Drug and Alcohol Dependence 2009;101(1-2):74-79. [doi: 10.1016/j.drugalcdep.2008.11.004]
Steven J. Ondersma, PhD (Wayne State University), Theresa M. Winhusen, PhD (University of Cincinnati/CinARC, OV Node), Sarah J. Erickson, PhD (University of New Mexico, SW Node), Susan M. Stine, MD, PhD (Wayne State University), Yun Wang, MD (Wayne State University).
Some evidence suggests that motivational approaches are less efficacious -- or even counter-productive -- with persons who are relatively motivated at baseline. The present study was conducted to examine whether disordinal moderation by baseline motivation could partially explain negative findings in protocol CTN-0013 ("Motivational Enhancement Therapy to Improve Treatment Utilization and Outcome in Pregnant Substance Users"). Analyses also focused on the relative utility of the University of Rhode Island Change Assessment (URICA) scale, vs. a single goal question as potential moderators of Motivation Enhancement Therapy (MET). Participants were 200 pregnant women presenting for substance abuse treatment at one of four sites. Women were randomly assigned to either a three-session MET condition or treatment as usual (TAU). Generalized Estimating Equations (GEE) revealed no significant moderation effects on drug use at post-treatment. At follow-up, contrary to expectations, participants who had not set a clear quit goal at baseline were less likely to be drug-free if randomized to MET (OR = 0.48); participants who did set a clear quit goal were more likely to be drug-free if randomized to MET (OR = 2.53). No moderating effects were identified via the URICA. Disordinal moderation of MET efficacy by baseline motivation may have contributed somewhat to the negative results of the CTN-0013 study, but in the opposite direction expected. A simple question regarding intent to quit may be useful in identifying persons who may differentially respond to motivational interventions. However, moderation effects are unstable, may be best identified with alternate methodologies, and may operate differently among pregnant women. (Article (Peer-Reviewed), PDF, English, 2009)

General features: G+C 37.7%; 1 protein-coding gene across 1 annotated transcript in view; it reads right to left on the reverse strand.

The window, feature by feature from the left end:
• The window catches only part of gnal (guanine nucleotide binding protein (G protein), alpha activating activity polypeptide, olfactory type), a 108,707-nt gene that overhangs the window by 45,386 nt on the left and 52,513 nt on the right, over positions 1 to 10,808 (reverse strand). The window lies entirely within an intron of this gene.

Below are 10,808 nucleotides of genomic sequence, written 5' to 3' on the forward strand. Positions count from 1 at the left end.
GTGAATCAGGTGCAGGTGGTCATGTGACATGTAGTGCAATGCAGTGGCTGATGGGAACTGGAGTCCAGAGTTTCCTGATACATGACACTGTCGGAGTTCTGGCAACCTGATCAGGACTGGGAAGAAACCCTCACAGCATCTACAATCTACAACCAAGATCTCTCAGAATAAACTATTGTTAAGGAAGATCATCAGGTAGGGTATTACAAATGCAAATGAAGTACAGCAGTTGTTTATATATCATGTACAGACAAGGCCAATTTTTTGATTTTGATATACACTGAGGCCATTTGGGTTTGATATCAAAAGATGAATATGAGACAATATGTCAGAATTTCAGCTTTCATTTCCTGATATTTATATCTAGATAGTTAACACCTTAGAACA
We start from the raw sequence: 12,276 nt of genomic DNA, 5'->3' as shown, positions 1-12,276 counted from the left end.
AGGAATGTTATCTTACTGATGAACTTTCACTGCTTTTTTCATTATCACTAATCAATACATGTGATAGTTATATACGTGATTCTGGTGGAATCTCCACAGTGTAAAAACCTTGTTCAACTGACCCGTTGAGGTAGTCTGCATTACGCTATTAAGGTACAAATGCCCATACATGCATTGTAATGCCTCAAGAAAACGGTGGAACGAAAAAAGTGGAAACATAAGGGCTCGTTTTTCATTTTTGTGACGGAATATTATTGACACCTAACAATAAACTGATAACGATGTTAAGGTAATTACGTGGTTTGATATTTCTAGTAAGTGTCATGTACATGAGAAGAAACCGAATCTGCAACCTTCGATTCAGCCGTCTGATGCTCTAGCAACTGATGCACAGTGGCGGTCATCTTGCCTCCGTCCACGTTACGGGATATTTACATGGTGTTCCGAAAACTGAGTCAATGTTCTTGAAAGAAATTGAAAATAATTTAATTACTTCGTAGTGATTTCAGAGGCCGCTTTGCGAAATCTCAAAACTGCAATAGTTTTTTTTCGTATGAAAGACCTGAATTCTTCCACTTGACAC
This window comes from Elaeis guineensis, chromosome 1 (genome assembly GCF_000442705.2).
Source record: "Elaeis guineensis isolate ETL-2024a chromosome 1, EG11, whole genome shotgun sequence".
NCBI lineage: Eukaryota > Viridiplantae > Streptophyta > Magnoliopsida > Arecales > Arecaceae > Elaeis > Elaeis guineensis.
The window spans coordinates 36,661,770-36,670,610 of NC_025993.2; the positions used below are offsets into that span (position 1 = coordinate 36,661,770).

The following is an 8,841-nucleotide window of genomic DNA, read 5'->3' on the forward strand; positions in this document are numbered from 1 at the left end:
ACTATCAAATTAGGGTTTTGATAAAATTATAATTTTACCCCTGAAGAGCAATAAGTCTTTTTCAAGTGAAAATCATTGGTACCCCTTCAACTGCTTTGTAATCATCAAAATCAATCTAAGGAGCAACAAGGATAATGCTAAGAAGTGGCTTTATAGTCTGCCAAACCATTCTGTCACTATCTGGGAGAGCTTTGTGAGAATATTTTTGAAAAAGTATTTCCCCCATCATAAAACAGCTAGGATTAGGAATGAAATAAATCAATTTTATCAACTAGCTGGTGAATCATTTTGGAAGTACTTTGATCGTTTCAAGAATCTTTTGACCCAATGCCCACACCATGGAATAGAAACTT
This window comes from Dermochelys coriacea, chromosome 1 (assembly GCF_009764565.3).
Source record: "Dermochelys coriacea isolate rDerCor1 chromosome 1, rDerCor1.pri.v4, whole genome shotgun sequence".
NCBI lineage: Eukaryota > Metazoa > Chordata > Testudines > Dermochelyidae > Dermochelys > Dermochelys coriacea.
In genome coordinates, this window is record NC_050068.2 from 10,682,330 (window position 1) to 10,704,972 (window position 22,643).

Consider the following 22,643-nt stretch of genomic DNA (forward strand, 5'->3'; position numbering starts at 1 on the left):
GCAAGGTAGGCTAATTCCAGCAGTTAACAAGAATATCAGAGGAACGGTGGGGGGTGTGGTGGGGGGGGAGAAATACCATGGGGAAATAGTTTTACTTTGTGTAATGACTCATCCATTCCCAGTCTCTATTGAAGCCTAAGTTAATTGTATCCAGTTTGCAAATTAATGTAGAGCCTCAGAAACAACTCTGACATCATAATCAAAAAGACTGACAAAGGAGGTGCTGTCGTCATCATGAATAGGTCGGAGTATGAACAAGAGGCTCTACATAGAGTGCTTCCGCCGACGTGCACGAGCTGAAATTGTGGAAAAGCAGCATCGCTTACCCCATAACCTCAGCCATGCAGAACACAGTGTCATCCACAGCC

Keywords: Behavior therapy | CTN platform/ancillary study | Gender-specific interventions | Motivational Enhancement Therapy (MET) | Motivational interviewing (MI) | Pregnant women | Retention - Treatment | University of Rhode Island Change Assessment (URICA) | Women | Drug and Alcohol Dependence (journal)
Document No: 334, PMID: 19101099, PMCID: PMC2792933
Submitted by CTN Dissemination Librarians (12/30/2008).